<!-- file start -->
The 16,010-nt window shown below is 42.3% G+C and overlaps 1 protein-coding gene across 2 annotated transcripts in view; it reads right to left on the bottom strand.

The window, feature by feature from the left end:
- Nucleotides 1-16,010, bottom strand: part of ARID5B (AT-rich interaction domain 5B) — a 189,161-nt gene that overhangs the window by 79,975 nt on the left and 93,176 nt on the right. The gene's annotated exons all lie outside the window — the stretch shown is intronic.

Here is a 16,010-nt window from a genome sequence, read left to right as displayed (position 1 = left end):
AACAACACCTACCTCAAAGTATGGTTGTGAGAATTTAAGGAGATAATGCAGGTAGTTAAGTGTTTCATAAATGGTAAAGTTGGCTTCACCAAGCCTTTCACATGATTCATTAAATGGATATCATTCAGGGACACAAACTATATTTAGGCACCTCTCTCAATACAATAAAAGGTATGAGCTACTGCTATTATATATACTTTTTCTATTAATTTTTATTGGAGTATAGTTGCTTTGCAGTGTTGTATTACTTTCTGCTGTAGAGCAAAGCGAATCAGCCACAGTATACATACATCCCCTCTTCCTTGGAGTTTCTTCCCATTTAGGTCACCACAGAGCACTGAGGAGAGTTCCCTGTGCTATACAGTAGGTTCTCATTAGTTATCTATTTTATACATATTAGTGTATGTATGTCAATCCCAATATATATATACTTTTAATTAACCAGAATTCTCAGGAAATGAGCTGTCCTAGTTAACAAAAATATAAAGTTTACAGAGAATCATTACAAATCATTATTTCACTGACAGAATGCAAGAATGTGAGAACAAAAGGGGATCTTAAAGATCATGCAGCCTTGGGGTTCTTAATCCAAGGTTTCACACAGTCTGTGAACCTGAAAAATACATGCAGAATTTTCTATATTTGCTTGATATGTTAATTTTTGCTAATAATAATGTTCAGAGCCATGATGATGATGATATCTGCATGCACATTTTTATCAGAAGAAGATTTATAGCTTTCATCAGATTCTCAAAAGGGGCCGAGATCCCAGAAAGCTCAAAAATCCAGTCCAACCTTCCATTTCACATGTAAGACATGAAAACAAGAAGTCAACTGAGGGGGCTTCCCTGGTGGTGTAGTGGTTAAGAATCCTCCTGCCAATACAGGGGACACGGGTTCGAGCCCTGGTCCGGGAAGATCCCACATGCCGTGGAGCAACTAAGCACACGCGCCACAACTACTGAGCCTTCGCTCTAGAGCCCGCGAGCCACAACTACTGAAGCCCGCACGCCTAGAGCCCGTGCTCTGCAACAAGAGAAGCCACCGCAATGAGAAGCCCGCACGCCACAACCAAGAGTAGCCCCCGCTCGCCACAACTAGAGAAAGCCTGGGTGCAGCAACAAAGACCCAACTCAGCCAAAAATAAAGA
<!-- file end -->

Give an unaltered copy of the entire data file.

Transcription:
The 16,010-nt window shown below is 42.3% G+C and overlaps 1 protein-coding gene across 2 annotated transcripts in view; it reads right to left on the bottom strand.

The window, feature by feature from the left end:
- Nucleotides 1-16,010, bottom strand: part of ARID5B (AT-rich interaction domain 5B) — a 189,161-nt gene that overhangs the window by 79,975 nt on the left and 93,176 nt on the right. The gene's annotated exons all lie outside the window — the stretch shown is intronic.

Here is a 16,010-nt window from a genome sequence, read left to right as displayed (position 1 = left end):
AACAACACCTACCTCAAAGTATGGTTGTGAGAATTTAAGGAGATAATGCAGGTAGTTAAGTGTTTCATAAATGGTAAAGTTGGCTTCACCAAGCCTTTCACATGATTCATTAAATGGATATCATTCAGGGACACAAACTATATTTAGGCACCTCTCTCAATACAATAAAAGGTATGAGCTACTGCTATTATATATACTTTTTCTATTAATTTTTATTGGAGTATAGTTGCTTTGCAGTGTTGTATTACTTTCTGCTGTAGAGCAAAGCGAATCAGCCACAGTATACATACATCCCCTCTTCCTTGGAGTTTCTTCCCATTTAGGTCACCACAGAGCACTGAGGAGAGTTCCCTGTGCTATACAGTAGGTTCTCATTAGTTATCTATTTTATACATATTAGTGTATGTATGTCAATCCCAATATATATATACTTTTAATTAACCAGAATTCTCAGGAAATGAGCTGTCCTAGTTAACAAAAATATAAAGTTTACAGAGAATCATTACAAATCATTATTTCACTGACAGAATGCAAGAATGTGAGAACAAAAGGGGATCTTAAAGATCATGCAGCCTTGGGGTTCTTAATCCAAGGTTTCACACAGTCTGTGAACCTGAAAAATACATGCAGAATTTTCTATATTTGCTTGATATGTTAATTTTTGCTAATAATAATGTTCAGAGCCATGATGATGATGATATCTGCATGCACATTTTTATCAGAAGAAGATTTATAGCTTTCATCAGATTCTCAAAAGGGGCCGAGATCCCAGAAAGCTCAAAAATCCAGTCCAACCTTCCATTTCACATGTAAGACATGAAAACAAGAAGTCAACTGAGGGGGCTTCCCTGGTGGTGTAGTGGTTAAGAATCCTCCTGCCAATACAGGGGACACGGGTTCGAGCCCTGGTCCGGGAAGATCCCACATGCCGTGGAGCAACTAAGCACACGCGCCACAACTACTGAGCCTTCGCTCTAGAGCCCGCGAGCCACAACTACTGAAGCCCGCACGCCTAGAGCCCGTGCTCTGCAACAAGAGAAGCCACCGCAATGAGAAGCCCGCACGCCACAACCAAGAGTAGCCCCCGCTCGCCACAACTAGAGAAAGCCTGGGTGCAGCAACAAAGACCCAACTCAGCCAAAAATAAAGA